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Lincoln Library Cancels Exhibition Over Racial Sensitivity Concerns

Historians in the News
tags: racism, Lincoln Library, public history



The exhibition on domestic terrorism had been on tour since 2006 and had previously been displayed at four presidential libraries and museums, including the George H.W. Bush Presidential Library and Museum in College Station, Texas, last year.

But in recent weeks the Abraham Lincoln Presidential Library and Museum in Springfield, Ill., canceled the exhibition’s engagement there, citing concerns from visitors of color who had previewed it and determined that several of the displays were outdated or lacking in context.

“We concluded that updating another institution’s exhibit was not a wise use of our time and resources,” the museum said in a statement.

The exhibit, created by the International Spy Museum in Washington, had been scheduled to open at the Lincoln museum in late March, but the coronavirus scuttled those plans.

The chairman of the museum’s board of directors, Ray LaHood, said that in the weeks before the museum’s July 1 reopening, staff members expressed concern about two aspects of the exhibition: three Ku Klux Klan robes on display and a section about the internment of Japanese-Americans during World War II.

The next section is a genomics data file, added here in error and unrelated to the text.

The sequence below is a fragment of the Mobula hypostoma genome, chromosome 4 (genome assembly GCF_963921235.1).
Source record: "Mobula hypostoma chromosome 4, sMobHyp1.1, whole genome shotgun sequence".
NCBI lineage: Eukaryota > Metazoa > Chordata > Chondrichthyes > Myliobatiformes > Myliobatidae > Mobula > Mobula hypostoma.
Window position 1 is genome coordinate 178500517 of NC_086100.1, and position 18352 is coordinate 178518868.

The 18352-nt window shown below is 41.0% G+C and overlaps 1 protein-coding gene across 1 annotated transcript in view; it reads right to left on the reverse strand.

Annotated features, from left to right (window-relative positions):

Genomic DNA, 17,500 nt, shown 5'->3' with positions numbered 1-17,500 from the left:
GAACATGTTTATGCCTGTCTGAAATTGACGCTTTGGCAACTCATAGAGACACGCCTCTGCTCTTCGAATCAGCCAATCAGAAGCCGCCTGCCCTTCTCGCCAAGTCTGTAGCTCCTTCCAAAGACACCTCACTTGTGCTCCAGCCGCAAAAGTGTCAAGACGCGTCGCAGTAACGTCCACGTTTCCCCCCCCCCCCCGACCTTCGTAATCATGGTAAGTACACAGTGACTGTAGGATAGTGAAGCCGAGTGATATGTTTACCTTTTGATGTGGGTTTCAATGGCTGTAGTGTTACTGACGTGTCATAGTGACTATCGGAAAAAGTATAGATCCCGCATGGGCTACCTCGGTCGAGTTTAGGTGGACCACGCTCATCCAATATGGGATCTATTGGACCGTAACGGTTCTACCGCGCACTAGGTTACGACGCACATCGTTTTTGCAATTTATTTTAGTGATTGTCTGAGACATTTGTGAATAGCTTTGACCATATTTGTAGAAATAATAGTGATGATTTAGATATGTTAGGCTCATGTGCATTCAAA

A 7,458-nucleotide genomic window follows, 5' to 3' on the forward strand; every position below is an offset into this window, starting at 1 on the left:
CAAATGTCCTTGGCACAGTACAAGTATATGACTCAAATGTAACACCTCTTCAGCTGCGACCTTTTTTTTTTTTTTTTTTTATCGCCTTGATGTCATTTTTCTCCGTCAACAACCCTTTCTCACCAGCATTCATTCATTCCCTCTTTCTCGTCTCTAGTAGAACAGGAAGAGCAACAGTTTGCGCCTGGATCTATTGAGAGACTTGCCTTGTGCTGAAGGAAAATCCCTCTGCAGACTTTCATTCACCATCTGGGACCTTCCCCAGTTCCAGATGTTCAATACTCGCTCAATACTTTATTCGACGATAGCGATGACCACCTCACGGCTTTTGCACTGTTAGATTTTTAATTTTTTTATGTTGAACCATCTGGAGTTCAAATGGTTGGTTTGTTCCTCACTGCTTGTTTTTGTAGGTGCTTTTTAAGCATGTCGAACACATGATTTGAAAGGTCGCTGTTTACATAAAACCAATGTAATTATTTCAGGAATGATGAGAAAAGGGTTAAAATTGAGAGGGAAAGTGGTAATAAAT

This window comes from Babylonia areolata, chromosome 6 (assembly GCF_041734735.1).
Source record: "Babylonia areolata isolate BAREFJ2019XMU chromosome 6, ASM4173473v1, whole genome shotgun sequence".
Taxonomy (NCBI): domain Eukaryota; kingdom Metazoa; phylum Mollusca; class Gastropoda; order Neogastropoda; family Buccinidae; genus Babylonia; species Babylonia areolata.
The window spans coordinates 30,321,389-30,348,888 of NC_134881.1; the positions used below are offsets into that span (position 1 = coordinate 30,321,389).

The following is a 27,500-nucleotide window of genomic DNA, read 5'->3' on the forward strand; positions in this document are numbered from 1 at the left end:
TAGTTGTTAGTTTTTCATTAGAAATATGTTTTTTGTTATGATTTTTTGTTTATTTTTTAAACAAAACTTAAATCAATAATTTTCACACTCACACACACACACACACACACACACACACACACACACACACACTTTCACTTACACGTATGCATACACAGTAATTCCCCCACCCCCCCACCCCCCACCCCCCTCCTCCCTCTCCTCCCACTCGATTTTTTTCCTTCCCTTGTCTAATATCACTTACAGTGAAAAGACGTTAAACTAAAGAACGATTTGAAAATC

The museum invited between 40 and 50 Black community leaders to preview the exhibition, “Spies, Traitors, Saboteurs: Fear and Freedom in America,” in late June and offer feedback, a spokesman, Chris Wills, said.

The comments, Mr. LaHood said, were overwhelmingly negative. “They were clear that this was not the kind of exhibit they wanted to see at the Abraham Lincoln Presidential Library and Museum,” he said. He said the board members concurred and unanimously decided to cancel it.

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Kathryn Harris, a Lincoln museum board member who attended a preview, said the way the Klan robes are displayed is unnecessarily jarring. “They hit you in the face as soon as you walk in,” she said. “There’s a warning that says ‘Sensitive Material,’ but ‘Offensive Material’ would have been a better choice of words.”

Ms. Harris also said displays about the Black Panther Party and the internment of Japanese-Americans are one-sided. The Black Panther Party section, she said, discusses the group’s militancy, but not the organization’s tutoring and feeding programs. And she said the internment section omits the fact that Japanese-Americans later received reparations.

Alexis Albion, the curator of special exhibits at the Spy Museum who helped create the show in 2005, said that this was the first time objections had been raised about it. It had previously been displayed at 20 institutions, including the Illinois Holocaust Museum and Education Center in Skokie and the National Underground Railroad Freedom Center in Cincinnati.

Read entire article at New York Times

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